Jetstar, Air New Zealand and Virgin Australia’s largest rival in many respects, has also recently overhauled its fare structure. The LCC announced on 17-May-2011 the launch of "new and simple fare options", also aimed at giving passengers more choice, flexibility and of course, lower fares. The LCC is replacing its JetSaver Light, JetSaver, JetFlex and JetPlus fare classes, with a single economy class "Starter" fare, which includes only the seat and carry-on baggage. Passengers can then tailor options to their preferences. "Plus" fares, in a clever move to leverage the might of the Qantas Frequent Flyer Programme, incorporate Qantas FFP points and Status credits, free standard seat selection and a waiver of change fees, with "Max" fares also incorporating upfront and/or extra leg room seating and refundability. Qantas Frequent Flyer Points will be available on all fare bundles.
Other highlights include:
- "Business Max" fares will replace StarClass, and will be available on long-haul services operated on Airbus A330-200 equipment. Passengers will have the option to select an even lower Business fare by removing certain benefits, such as Qantas Frequent Flyer points. Both fares aim to give passengers:
- More flexibility by allowed passengers to tailor fares to individual needs, including customised baggage allowance for each passenger on each leg of their journey on the one booking;
- Added choice by allowing passengers to select only the things they want. They can continue to choose our lowest fare, a la carte options or select new pre-packaged value bundles;
- Lower fares achieved through further unbundling of the Jetstar service.
Announcing the changes, Qantas CEO Alan Joyce stated the “intention here is to leverage the Jetstar network for some of our corporate market which is telling us that they'd like to earn Qantas frequent flyers points and status credits when they're travelling to markets that the Qantas brand isn't on. The group benefits are going to be quite considerable. It doesn't matter what the competition is doing in my mind - if Qantas plays its best game, I think Qantas is going to win."
Jetstar CEO Bruce Buchanan said the changes in seat selection “are about making sure that our structure enables us to drive ancillary revenues...and making sure we've got products that really resonate with consumers. Even in a low-yield environment we're getting record ancillary revenue numbers but we're still getting our costs down and those two are enabling us to profitably deliver low fares."
Unbundling then re-bundling
The move by airlines to unbundle, which has been the mantra of LCCs for decades now, to re-bundling into “fare families” is another phenomenon in the evolution of the airline model and highlights the convergence between LCCs and legacy carriers. (“Full-service” mightn’t be a fitting description of legacy carriers anymore). The re-bundling trend, however, highlights a development in a major revenue driver for LCCs and legacies alike: ancillary revenues. Ancillaries represent an increasingly lucrative revenue stream but most importantly one that flows right to the bottom line. It’s a revenue stream that all both LCCs and legacies try to maximise and the one that passengers, particularly at the leisure end of the market, tend to dislike the most.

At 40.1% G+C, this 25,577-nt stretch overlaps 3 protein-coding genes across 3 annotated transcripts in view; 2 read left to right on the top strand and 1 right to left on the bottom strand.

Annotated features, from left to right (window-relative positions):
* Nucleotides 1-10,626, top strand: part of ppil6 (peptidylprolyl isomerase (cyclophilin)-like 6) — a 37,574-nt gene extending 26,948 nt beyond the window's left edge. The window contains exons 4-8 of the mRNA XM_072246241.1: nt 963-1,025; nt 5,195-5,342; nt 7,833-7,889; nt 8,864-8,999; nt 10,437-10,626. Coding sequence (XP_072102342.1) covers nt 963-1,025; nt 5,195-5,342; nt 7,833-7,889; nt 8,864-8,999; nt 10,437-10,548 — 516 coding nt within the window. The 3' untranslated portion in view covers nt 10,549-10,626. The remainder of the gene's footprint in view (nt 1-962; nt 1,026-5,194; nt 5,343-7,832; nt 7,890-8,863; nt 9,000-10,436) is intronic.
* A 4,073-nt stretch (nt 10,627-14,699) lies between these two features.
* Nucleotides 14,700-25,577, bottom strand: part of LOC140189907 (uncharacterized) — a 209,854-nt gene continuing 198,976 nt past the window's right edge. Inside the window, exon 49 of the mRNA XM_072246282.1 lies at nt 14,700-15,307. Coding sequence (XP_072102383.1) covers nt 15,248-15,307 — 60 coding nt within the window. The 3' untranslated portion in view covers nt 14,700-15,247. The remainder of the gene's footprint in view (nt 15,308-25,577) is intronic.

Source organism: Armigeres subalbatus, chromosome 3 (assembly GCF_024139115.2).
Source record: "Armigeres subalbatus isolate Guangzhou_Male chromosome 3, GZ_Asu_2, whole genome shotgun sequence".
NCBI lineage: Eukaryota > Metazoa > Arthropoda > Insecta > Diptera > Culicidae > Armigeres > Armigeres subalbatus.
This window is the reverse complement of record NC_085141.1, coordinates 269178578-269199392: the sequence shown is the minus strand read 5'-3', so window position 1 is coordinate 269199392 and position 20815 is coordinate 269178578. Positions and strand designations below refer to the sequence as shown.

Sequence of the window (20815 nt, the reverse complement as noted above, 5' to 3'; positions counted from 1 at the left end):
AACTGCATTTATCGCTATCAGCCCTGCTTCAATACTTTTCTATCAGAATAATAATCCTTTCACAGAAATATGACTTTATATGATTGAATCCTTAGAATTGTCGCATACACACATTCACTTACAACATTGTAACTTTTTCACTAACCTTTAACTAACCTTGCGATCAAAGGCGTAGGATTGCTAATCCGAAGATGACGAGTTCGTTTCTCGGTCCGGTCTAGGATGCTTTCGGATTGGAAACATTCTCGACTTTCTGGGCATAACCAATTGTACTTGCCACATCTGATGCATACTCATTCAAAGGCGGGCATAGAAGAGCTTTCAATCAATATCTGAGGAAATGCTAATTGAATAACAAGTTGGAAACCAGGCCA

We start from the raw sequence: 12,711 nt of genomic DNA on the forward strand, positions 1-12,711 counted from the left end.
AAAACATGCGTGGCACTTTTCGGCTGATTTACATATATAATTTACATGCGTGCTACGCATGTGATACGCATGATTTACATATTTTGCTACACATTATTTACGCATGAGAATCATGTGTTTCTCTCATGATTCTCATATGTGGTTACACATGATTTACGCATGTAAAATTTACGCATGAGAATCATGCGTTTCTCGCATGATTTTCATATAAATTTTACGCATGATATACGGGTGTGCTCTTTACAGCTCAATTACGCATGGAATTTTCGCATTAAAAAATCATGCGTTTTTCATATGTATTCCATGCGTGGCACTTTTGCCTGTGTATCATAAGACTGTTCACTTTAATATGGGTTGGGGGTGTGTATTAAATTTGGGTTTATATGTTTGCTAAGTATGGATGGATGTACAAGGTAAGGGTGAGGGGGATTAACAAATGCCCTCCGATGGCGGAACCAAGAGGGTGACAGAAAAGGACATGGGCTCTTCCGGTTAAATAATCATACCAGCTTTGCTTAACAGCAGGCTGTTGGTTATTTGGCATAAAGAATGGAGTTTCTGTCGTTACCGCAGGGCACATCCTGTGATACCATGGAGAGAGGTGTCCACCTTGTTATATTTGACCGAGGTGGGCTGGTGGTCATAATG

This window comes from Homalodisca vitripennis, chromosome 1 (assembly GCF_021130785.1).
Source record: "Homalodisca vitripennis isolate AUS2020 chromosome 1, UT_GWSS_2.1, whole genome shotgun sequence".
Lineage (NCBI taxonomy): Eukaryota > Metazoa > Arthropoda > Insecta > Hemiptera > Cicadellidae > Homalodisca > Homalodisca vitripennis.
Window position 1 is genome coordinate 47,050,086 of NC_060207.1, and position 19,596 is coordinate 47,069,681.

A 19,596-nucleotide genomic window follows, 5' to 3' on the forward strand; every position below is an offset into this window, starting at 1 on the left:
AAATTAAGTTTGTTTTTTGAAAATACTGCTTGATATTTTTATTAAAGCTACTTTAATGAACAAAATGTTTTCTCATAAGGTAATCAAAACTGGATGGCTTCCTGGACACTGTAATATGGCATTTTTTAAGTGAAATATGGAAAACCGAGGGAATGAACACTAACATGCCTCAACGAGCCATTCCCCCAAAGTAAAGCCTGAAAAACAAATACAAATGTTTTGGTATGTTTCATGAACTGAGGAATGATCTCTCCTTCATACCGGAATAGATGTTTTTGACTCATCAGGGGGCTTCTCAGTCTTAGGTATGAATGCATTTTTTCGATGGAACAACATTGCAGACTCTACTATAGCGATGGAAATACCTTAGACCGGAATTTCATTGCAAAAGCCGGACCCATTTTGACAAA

Somewhat paradoxically, while consumers remain highly price-elastic with regards to base fares, they appear much less price sensitive when it comes to reaching for the wallet for add-ons and extras. Jetstar, among others, has actually noted that lowering base fares can be revenue positive as demand is stimulated and capital is recovered through purchases of other items. CEO Bruce Buchanan has siad ancillary revenues had increased from AUD2-3 per ticket to the mid-AUD20s "in the space of a few years" and continue to grow "very fast", indicating there may be some way to go yet.
Having the right systems available to tailor fares has long been a critique by airlines seeking to grow ancillaries, particularly from the low-cost sector, whose initiatives to grow ancillary revenue outpaced the required technological developments. But advanced in this area have been and airlines can now offer fare customisation, providing a bundled fare to be targeted to the right customer at the right time and perhaps most importantly, at the point of purchase. Many customers are likely to prefer paying for add-ons at the time of fare purchase (online) rather than on board aircraft, where simply accessing a wallet can be a bothersome and the act of handing over cash or plastic for a questionable meal may be deterrent.
Competition to heat up
Qantas will continue with its two-brand strategy, with Jetstar targeting the leisure end of the market and Qantas the premium, a strategy that has been enormously successful for the group, particularly in short-haul markets.
Jetstar CEO Bruce Buchanan stated in May-2011 that Virgin’s move upmarket is opening up opportunities for Jetstar, with the LCC likely to leverage its lower cost base to move into markets the refocused Virgin is no longer looking. Jetstar’s new fare structure will put pressure on the Virgin Australia-Air New Zealand combination in short-haul markets. It’s a similar offering, and one which resembles the old Virgin Blue fare structure, but with some key improvements, such as the offer of Qantas frequent flyer points. The Jetstar fares offer some options for those seeking a more up-market service but they are unlikely to entice any genuinely discerning corporate customer. Qantas, however, has an answer to this.
Virgin Australia’s move upmarket is predicated upon the airline’s ability to use its lower cost base to compete with Qantas and price more aggressively than its larger rival. With restructuring at the airline and the substantial investment in new aircraft, branding, IT systems, products, routes and partners, the most important thing for Virgin going forward is maintaining that lower cost base. The partnership with Air New Zealand and the airline’s new fare structure should go some way in achieving this.